Document Type

Thesis - Open Access

Award Date


Degree Name

Master of Science (MS)

Department / School

Home Economics

First Advisor

Elizabeth Ann Pond


According to Guthrie, nutrition professionals are especially concerned about the food habits of adolescents. Dietary inadequacies are higher during adolescence than at any other stage of the life cycle. Deficiencies in this age range can have fat reaching effects, especially for females. Female adolescent nutritive needs are surpassed only by those during pregnancy and lactation. The adolescent who becomes pregnant before growth is complete is of particular concern. If nutritive intake is inadequate before conception the adolescent and her unborn child are at high risk. Another nutritionally related concern in adolescence is the increased incidence of eating disorders such as anorexia nervosa (self-imposed starvation) and bulimia (binge-purge syndrome), especially among adolescent girls. These illnesses involve obsessive fear of weight gain and can have serious health consequences, even death. Education appears to have little impact on changing adolescent’s food habits. The effects of long term malnutrition on health is of little concern to the adolescent. Motivation appears to be the important factor for change in eating habits. Wenck et al. continue by stating that the highest time of motivation for learning about nutrition is not when one is young and living at home, but rather when faced with the actual problem of providing food for oneself or one’s family. Many studies have been done on nutritive intake and dietary practices of younger adolescents in junior and senior high schools. There is less information available on older adolescents, particularly concerning nutrition education. Is it possible that a group of older adolescents, college students, would be motivated to learn about ·nutrition and to apply this knowledge to their own eating habits more than the younger adolescents? Most college students are away from home for the first time and are completely responsible for their food choices. College students are usually more mature and may be less influenced by their peer group than younger adolescents. Would a career interest in home economics, a professional field encompassing the subject area of nutrition, affect food choices and nutrient intake of college students? The relationship seems logical and some of Alexander's findings give support to this contention. Alexander found that college home economics students who had nutrition in their curriculum scored significantly higher than non-home economics students on a nutrition knowledge test. The purpose of the study was to determine the effects of nutrition education on the dietary intake of college students. Specific questions to be answered were: 1) What is the dietary intake of college students? 2) Does nutrition education intervention have an effect on dietary intake of college students? 3) Does change in dietary intake relate to background characteristics of college students?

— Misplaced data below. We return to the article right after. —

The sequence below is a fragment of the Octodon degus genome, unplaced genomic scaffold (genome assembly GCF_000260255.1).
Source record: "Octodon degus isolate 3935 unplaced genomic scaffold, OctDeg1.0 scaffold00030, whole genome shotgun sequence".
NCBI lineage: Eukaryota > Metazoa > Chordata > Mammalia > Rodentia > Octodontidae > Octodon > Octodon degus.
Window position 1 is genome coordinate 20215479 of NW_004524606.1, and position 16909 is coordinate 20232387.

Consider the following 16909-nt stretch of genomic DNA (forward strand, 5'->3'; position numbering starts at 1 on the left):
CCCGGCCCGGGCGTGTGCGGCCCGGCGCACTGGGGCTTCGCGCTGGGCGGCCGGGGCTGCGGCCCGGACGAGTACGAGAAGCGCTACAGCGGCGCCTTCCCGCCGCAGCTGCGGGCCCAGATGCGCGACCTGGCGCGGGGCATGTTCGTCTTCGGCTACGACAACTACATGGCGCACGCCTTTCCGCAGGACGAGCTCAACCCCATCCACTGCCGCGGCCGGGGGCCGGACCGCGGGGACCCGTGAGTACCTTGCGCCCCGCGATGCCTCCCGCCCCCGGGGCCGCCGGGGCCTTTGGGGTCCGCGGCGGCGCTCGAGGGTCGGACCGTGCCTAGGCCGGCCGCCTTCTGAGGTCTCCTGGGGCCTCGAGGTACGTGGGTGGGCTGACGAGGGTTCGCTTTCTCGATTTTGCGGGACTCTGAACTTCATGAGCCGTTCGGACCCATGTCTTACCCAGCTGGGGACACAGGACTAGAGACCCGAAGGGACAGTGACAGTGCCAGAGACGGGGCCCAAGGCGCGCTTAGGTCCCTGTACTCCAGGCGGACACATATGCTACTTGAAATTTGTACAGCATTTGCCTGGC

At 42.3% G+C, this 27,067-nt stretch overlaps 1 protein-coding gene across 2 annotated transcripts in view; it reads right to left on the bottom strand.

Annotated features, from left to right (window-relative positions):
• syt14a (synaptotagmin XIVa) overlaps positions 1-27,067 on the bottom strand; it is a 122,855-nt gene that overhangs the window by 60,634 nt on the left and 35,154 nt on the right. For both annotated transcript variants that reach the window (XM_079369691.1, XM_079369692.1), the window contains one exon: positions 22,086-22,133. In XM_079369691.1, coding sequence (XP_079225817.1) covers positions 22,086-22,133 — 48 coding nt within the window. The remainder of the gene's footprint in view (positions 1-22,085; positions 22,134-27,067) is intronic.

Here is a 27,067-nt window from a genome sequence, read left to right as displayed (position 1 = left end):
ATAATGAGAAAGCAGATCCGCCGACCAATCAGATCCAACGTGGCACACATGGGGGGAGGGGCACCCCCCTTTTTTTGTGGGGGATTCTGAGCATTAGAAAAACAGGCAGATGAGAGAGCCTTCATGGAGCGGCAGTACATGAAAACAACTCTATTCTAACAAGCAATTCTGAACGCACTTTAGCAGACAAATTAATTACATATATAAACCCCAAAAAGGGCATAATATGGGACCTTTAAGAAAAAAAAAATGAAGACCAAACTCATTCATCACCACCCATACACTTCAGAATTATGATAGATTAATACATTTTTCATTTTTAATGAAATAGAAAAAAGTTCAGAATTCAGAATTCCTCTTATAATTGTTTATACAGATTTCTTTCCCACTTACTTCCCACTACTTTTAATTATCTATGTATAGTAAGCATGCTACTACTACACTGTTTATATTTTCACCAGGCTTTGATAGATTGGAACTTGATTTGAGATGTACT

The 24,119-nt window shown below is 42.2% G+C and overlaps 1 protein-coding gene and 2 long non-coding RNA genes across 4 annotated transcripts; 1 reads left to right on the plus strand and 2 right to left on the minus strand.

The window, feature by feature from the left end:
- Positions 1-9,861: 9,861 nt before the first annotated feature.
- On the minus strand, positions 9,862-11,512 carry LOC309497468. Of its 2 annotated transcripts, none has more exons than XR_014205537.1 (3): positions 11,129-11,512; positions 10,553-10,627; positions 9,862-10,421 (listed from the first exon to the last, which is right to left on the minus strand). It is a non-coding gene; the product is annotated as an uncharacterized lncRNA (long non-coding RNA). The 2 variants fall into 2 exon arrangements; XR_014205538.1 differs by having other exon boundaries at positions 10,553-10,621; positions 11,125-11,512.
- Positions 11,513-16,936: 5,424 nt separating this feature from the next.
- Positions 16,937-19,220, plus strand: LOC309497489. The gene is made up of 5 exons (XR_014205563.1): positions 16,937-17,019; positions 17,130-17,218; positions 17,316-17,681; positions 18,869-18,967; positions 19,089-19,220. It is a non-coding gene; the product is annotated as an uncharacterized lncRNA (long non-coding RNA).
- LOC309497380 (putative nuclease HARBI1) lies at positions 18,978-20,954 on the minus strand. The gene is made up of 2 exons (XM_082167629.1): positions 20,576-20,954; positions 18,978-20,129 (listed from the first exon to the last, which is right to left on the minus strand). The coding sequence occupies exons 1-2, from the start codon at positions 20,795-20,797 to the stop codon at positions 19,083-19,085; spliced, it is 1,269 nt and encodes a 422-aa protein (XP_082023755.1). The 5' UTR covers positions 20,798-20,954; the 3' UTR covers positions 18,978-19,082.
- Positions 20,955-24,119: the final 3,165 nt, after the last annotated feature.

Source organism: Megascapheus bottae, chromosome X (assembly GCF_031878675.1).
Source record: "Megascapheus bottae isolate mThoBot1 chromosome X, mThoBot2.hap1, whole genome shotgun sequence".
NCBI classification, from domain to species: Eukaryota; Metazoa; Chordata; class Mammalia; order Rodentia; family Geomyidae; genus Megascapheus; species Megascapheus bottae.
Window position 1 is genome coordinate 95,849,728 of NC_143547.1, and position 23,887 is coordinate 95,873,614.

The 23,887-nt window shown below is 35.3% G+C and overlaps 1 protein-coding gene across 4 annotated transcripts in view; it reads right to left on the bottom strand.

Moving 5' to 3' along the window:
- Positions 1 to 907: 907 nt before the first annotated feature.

Library of Congress Subject Headings

College students -- Nutrition
Nutrition -- Education



Number of Pages



South Dakota State University


No Copyright - United State